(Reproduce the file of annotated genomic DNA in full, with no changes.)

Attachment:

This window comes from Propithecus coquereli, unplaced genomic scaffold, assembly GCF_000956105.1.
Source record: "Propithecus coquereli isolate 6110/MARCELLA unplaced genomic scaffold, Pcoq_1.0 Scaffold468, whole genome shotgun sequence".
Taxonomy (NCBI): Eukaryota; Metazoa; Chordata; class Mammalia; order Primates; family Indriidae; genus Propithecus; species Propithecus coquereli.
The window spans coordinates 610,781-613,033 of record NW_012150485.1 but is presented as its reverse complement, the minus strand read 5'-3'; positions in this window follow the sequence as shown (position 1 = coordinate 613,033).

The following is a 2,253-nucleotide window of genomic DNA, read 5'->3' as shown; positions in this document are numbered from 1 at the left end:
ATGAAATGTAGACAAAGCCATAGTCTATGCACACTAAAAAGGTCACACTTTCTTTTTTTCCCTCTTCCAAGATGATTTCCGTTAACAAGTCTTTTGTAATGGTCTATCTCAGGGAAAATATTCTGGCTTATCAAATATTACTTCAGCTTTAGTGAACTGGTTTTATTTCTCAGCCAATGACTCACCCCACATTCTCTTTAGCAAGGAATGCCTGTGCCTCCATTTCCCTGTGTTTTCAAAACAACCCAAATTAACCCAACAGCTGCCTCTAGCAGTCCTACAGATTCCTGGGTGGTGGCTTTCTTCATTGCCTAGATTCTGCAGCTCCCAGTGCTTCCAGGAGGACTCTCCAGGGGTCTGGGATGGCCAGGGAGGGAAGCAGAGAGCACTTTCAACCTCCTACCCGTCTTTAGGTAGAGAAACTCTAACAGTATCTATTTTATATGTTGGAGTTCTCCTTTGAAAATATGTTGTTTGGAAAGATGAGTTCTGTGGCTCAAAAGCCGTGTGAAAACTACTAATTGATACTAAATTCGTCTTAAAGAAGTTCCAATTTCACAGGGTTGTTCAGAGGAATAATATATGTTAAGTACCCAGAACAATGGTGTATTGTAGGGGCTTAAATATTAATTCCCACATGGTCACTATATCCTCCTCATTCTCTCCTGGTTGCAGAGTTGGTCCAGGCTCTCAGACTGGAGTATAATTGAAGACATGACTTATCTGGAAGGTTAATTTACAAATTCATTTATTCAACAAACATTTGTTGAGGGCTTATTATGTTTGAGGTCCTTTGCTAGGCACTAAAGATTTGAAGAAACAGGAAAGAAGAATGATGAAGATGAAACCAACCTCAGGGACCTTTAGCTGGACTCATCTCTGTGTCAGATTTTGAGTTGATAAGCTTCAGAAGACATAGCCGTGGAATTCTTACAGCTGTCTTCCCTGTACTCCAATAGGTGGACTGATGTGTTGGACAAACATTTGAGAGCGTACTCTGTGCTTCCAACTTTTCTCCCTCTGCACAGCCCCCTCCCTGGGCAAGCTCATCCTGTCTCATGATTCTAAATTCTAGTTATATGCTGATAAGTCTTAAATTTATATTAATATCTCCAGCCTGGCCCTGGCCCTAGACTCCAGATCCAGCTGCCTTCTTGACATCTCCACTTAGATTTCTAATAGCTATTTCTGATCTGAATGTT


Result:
This window comes from Propithecus coquereli, unplaced genomic scaffold, assembly GCF_000956105.1.
Source record: "Propithecus coquereli isolate 6110/MARCELLA unplaced genomic scaffold, Pcoq_1.0 Scaffold468, whole genome shotgun sequence".
Taxonomy (NCBI): Eukaryota; Metazoa; Chordata; class Mammalia; order Primates; family Indriidae; genus Propithecus; species Propithecus coquereli.
The window spans coordinates 610,781-613,033 of record NW_012150485.1 but is presented as its reverse complement, the minus strand read 5'-3'; positions in this window follow the sequence as shown (position 1 = coordinate 613,033).

The following is a 2,253-nucleotide window of genomic DNA, read 5'->3' as shown; positions in this document are numbered from 1 at the left end:
ATGAAATGTAGACAAAGCCATAGTCTATGCACACTAAAAAGGTCACACTTTCTTTTTTTCCCTCTTCCAAGATGATTTCCGTTAACAAGTCTTTTGTAATGGTCTATCTCAGGGAAAATATTCTGGCTTATCAAATATTACTTCAGCTTTAGTGAACTGGTTTTATTTCTCAGCCAATGACTCACCCCACATTCTCTTTAGCAAGGAATGCCTGTGCCTCCATTTCCCTGTGTTTTCAAAACAACCCAAATTAACCCAACAGCTGCCTCTAGCAGTCCTACAGATTCCTGGGTGGTGGCTTTCTTCATTGCCTAGATTCTGCAGCTCCCAGTGCTTCCAGGAGGACTCTCCAGGGGTCTGGGATGGCCAGGGAGGGAAGCAGAGAGCACTTTCAACCTCCTACCCGTCTTTAGGTAGAGAAACTCTAACAGTATCTATTTTATATGTTGGAGTTCTCCTTTGAAAATATGTTGTTTGGAAAGATGAGTTCTGTGGCTCAAAAGCCGTGTGAAAACTACTAATTGATACTAAATTCGTCTTAAAGAAGTTCCAATTTCACAGGGTTGTTCAGAGGAATAATATATGTTAAGTACCCAGAACAATGGTGTATTGTAGGGGCTTAAATATTAATTCCCACATGGTCACTATATCCTCCTCATTCTCTCCTGGTTGCAGAGTTGGTCCAGGCTCTCAGACTGGAGTATAATTGAAGACATGACTTATCTGGAAGGTTAATTTACAAATTCATTTATTCAACAAACATTTGTTGAGGGCTTATTATGTTTGAGGTCCTTTGCTAGGCACTAAAGATTTGAAGAAACAGGAAAGAAGAATGATGAAGATGAAACCAACCTCAGGGACCTTTAGCTGGACTCATCTCTGTGTCAGATTTTGAGTTGATAAGCTTCAGAAGACATAGCCGTGGAATTCTTACAGCTGTCTTCCCTGTACTCCAATAGGTGGACTGATGTGTTGGACAAACATTTGAGAGCGTACTCTGTGCTTCCAACTTTTCTCCCTCTGCACAGCCCCCTCCCTGGGCAAGCTCATCCTGTCTCATGATTCTAAATTCTAGTTATATGCTGATAAGTCTTAAATTTATATTAATATCTCCAGCCTGGCCCTGGCCCTAGACTCCAGATCCAGCTGCCTTCTTGACATCTCCACTTAGATTTCTAATAGCTATTTCTGATCTGAATGTT